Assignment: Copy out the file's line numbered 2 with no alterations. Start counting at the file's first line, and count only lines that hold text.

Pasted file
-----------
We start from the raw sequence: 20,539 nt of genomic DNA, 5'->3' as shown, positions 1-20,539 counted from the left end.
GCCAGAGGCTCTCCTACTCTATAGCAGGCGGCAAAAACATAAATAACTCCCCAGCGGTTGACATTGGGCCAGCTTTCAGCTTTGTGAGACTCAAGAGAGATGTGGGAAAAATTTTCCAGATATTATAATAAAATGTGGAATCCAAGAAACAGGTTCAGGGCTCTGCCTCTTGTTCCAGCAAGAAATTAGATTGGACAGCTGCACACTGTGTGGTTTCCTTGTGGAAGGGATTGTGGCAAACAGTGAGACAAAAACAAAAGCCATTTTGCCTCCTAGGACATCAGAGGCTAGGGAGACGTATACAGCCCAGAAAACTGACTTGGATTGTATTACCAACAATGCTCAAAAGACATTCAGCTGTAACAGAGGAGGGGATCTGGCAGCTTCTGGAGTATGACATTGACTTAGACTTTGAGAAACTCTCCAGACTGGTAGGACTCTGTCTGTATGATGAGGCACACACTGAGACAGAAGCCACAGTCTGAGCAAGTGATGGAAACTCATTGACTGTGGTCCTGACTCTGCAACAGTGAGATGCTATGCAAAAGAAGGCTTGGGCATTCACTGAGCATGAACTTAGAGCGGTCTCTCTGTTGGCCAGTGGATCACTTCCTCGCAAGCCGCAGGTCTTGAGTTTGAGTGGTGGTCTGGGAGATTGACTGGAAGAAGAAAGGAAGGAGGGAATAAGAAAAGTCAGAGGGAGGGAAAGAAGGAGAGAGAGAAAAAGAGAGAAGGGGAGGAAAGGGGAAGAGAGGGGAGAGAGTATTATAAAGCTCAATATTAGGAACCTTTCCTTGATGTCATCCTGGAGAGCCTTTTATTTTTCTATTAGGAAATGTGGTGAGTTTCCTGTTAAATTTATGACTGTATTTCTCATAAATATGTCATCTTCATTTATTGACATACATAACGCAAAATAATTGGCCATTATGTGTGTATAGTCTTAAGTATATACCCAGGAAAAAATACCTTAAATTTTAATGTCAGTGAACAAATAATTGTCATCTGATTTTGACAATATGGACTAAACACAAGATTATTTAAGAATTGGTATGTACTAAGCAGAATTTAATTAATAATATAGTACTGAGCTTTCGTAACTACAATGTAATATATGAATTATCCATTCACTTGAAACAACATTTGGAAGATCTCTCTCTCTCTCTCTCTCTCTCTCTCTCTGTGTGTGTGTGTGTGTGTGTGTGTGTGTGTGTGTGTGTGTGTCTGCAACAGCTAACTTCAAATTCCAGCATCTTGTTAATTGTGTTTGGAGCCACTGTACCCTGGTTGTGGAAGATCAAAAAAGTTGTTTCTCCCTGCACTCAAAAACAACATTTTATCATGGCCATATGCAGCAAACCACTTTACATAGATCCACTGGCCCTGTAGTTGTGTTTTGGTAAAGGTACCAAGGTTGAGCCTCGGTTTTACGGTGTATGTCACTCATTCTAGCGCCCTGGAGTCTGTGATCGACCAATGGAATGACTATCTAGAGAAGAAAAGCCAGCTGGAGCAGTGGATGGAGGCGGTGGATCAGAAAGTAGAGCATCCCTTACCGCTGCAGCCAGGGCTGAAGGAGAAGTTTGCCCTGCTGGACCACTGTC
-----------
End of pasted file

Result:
GCCAGAGGCTCTCCTACTCTATAGCAGGCGGCAAAAACATAAATAACTCCCCAGCGGTTGACATTGGGCCAGCTTTCAGCTTTGTGAGACTCAAGAGAGATGTGGGAAAAATTTTCCAGATATTATAATAAAATGTGGAATCCAAGAAACAGGTTCAGGGCTCTGCCTCTTGTTCCAGCAAGAAATTAGATTGGACAGCTGCACACTGTGTGGTTTCCTTGTGGAAGGGATTGTGGCAAACAGTGAGACAAAAACAAAAGCCATTTTGCCTCCTAGGACATCAGAGGCTAGGGAGACGTATACAGCCCAGAAAACTGACTTGGATTGTATTACCAACAATGCTCAAAAGACATTCAGCTGTAACAGAGGAGGGGATCTGGCAGCTTCTGGAGTATGACATTGACTTAGACTTTGAGAAACTCTCCAGACTGGTAGGACTCTGTCTGTATGATGAGGCACACACTGAGACAGAAGCCACAGTCTGAGCAAGTGATGGAAACTCATTGACTGTGGTCCTGACTCTGCAACAGTGAGATGCTATGCAAAAGAAGGCTTGGGCATTCACTGAGCATGAACTTAGAGCGGTCTCTCTGTTGGCCAGTGGATCACTTCCTCGCAAGCCGCAGGTCTTGAGTTTGAGTGGTGGTCTGGGAGATTGACTGGAAGAAGAAAGGAAGGAGGGAATAAGAAAAGTCAGAGGGAGGGAAAGAAGGAGAGAGAGAAAAAGAGAGAAGGGGAGGAAAGGGGAAGAGAGGGGAGAGAGTATTATAAAGCTCAATATTAGGAACCTTTCCTTGATGTCATCCTGGAGAGCCTTTTATTTTTCTATTAGGAAATGTGGTGAGTTTCCTGTTAAATTTATGACTGTATTTCTCATAAATATGTCATCTTCATTTATTGACATACATAACGCAAAATAATTGGCCATTATGTGTGTATAGTCTTAAGTATATACCCAGGAAAAAATACCTTAAATTTTAATGTCAGTGAACAAATAATTGTCATCTGATTTTGACAATATGGACTAAACACAAGATTATTTAAGAATTGGTATGTACTAAGCAGAATTTAATTAATAATATAGTACTGAGCTTTCGTAACTACAATGTAATATATGAATTATCCATTCACTTGAAACAACATTTGGAAGATCTCTCTCTCTCTCTCTCTCTCTCTCTCTCTGTGTGTGTGTGTGTGTGTGTGTGTGTGTGTGTGTGTGTGTGTCTGCAACAGCTAACTTCAAATTCCAGCATCTTGTTAATTGTGTTTGGAGCCACTGTACCCTGGTTGTGGAAGATCAAAAAAGTTGTTTCTCCCTGCACTCAAAAACAACATTTTATCATGGCCATATGCAGCAAACCACTTTACATAGATCCACTGGCCCTGTAGTTGTGTTTTGGTAAAGGTACCAAGGTTGAGCCTCGGTTTTACGGTGTATGTCACTCATTCTAGCGCCCTGGAGTCTGTGATCGACCAATGGAATGACTATCTAGAGAAGAAAAGCCAGCTGGAGCAGTGGATGGAGGCGGTGGATCAGAAAGTAGAGCATCCCTTACCGCTGCAGCCAGGGCTGAAGGAGAAGTTTGCCCTGCTGGACCACTGTC